Breaking into a city so rooted in history and a common faith can be difficult for others. Longtime resident and former mayor Elmer Digneo said a non-Adventist has never occupied a City Council seat, although good candidates have run.

"The non-Adventist portion of the city does not have a central cohesive organization or philosophy to rally around," Digneo said. "Here when you've got your major institution in town ... they would rally around individuals that they knew."

Pricilla Gutierrez moved to Loma Linda about 15 years ago so it would be convenient to take her father to appointments at the Jerry L. Pettis Memorial Veterans Affairs Medical Center in the city.

Gutierrez, a Catholic, said residents are tolerant of the religious faith of others, although she didn't realize when she moved that some businesses closed for the Sabbath.

"That's real tough," she said. "You get out of work at 5 and everything closes at 3."

For much of Adventist history, the practice of vegetarianism has been considered wacky. As scientific research validates the benefits of going meatless, the diet has become easier as businesses have sought to capitalize on it.

Loma Linda residents no longer have to order hamburgers without patties if they want to eat at a fast-food restaurant, says Joe Amlani, chief executive officer for Baker's Drive-Thru. The outlet's "Loma Linda Kitchen," a meat substitute menu, is popular.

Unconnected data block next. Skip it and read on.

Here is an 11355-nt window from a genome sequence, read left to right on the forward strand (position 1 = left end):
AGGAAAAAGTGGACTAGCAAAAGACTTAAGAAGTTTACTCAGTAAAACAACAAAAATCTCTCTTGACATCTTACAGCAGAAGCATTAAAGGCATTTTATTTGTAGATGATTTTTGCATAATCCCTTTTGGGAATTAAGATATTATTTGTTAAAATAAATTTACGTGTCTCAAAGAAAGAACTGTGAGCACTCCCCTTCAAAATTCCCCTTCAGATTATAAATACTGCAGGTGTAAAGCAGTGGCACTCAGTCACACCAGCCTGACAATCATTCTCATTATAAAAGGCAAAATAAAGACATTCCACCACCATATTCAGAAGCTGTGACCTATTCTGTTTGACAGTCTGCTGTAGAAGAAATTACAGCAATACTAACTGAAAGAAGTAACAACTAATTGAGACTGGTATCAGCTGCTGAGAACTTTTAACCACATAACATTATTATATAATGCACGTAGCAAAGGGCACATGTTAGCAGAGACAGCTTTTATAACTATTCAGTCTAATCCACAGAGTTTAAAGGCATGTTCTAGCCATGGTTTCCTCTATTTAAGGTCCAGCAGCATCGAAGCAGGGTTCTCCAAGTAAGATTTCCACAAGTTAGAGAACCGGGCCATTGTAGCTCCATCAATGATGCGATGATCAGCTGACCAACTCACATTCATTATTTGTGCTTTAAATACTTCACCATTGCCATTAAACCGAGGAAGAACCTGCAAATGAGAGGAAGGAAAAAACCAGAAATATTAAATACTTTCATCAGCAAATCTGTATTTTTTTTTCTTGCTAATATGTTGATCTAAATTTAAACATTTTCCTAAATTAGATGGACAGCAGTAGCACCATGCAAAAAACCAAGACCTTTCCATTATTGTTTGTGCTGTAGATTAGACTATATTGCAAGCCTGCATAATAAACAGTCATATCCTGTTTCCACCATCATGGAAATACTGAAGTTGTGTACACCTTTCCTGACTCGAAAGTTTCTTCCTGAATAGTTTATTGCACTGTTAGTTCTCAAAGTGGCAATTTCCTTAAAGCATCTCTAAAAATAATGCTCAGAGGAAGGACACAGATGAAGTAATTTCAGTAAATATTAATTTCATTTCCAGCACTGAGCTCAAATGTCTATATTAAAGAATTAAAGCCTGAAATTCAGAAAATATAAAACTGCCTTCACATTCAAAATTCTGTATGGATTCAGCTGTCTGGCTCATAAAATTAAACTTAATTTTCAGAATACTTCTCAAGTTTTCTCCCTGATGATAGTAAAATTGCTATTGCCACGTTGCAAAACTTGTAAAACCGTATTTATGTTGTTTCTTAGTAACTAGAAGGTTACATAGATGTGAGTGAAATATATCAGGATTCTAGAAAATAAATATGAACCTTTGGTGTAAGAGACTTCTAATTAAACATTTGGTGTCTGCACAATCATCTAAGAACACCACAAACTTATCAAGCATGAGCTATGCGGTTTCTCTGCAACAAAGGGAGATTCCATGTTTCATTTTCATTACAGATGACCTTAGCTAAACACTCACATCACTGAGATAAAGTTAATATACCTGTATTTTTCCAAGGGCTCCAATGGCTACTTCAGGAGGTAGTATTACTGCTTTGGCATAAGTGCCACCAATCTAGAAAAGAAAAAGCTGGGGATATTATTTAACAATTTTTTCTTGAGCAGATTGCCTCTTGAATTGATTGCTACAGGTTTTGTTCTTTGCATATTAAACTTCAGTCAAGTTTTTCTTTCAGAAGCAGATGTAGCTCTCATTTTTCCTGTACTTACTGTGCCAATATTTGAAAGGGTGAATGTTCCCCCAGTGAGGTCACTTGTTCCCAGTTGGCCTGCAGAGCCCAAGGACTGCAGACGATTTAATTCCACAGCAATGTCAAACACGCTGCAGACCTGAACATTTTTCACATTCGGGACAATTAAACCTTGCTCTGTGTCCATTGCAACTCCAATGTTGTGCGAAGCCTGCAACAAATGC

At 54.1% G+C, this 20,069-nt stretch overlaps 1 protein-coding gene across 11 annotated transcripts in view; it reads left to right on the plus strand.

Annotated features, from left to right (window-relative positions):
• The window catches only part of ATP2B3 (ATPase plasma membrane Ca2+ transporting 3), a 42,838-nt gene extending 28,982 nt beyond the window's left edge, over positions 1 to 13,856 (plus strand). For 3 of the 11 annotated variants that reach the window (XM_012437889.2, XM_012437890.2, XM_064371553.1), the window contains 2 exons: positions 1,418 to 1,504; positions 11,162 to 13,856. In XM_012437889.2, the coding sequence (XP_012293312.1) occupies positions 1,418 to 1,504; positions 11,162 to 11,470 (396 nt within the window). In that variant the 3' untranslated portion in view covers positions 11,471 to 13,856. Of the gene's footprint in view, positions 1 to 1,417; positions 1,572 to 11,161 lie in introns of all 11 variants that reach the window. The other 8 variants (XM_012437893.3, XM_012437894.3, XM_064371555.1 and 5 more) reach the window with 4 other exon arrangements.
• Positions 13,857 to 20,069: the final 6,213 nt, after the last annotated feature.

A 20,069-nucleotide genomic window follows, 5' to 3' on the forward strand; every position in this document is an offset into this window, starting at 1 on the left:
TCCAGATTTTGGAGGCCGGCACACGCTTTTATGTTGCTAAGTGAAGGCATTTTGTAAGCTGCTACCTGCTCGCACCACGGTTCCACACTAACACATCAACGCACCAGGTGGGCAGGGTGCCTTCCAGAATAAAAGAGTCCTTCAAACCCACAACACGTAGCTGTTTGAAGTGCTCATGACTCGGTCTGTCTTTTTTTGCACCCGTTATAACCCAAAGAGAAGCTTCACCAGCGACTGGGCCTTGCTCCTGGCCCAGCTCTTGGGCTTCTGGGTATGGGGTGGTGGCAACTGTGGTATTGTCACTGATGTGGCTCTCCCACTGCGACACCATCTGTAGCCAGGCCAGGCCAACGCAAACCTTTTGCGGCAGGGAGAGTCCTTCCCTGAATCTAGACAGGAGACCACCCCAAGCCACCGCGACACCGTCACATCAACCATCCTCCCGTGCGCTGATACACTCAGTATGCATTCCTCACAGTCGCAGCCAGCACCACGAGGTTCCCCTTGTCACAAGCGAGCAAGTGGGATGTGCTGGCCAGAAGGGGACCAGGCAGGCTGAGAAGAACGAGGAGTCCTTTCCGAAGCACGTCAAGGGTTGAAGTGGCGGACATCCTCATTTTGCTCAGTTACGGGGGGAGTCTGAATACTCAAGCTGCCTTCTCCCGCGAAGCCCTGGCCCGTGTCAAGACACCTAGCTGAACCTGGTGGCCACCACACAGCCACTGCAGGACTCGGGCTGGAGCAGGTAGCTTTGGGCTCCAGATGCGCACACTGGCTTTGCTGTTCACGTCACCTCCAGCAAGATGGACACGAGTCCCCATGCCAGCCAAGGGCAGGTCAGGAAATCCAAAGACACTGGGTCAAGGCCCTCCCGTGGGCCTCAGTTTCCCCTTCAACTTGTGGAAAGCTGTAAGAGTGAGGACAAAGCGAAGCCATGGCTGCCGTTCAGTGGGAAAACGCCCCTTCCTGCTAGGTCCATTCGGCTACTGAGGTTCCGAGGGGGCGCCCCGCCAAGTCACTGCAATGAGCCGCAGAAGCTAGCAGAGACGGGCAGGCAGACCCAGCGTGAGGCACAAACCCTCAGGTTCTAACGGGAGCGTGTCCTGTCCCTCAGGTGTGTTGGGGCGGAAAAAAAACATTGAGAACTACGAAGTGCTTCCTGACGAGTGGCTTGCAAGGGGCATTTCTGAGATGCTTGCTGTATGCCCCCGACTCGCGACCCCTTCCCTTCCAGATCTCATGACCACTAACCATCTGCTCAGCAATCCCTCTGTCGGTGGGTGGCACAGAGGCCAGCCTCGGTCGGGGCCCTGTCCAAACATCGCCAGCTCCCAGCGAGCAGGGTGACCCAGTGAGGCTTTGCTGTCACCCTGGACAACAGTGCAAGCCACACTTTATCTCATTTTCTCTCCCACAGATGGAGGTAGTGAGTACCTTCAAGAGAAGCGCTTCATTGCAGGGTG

"It sells quite well," Amlani said. "We get all kinds of positive comments."

But the Loma Linda Market and Bakery, owned and operated by Loma Linda University, continues to be the Southern California giant of vegetarian food. In the store, pet food is the only meat product found on shelves, although vegetarian chorizo and meatless salami are carried in the frozen-food aisle. Tobacco and alcohol are not sold and church announcements are aired over the speaker.

"People drive to us from San Diego and Long Beach and Victorville and all over," manager Phil Carlisle said. "The interesting thing is we've seen over the years an increase in non-Adventist people interested in improving their nutrition and diet."

There's even a vegetarian food brand named Loma Linda, purchased by Worthington Foods in 1990 from the church. Jay Highman, who handles specialty markets for the Ohio-based vegetarian food company, said the brand sells well in both Adventist circles and natural food stores.

Recreation in Loma Linda centers around Sundays rather than Saturdays. A recent car show at the Pettis medical center was held on a Sunday, and the Sabbath is a consideration when scheduling events, said spokeswoman Annie Tuttle. The annual community parade was held on a Sunday morning in October. Little League plays Sunday afternoons in an effort to accommodate children of all faiths.

"Most Catholics and Protestants are not as strict in their Sabbath observances as Seventh-day Adventists," said Marino De Leon, president of Loma Linda Little League. "The Catholics or Protestants can go to church in the morning and in the afternoon they can go and play the sports."

(Distributed by Scripps Howard News Service.)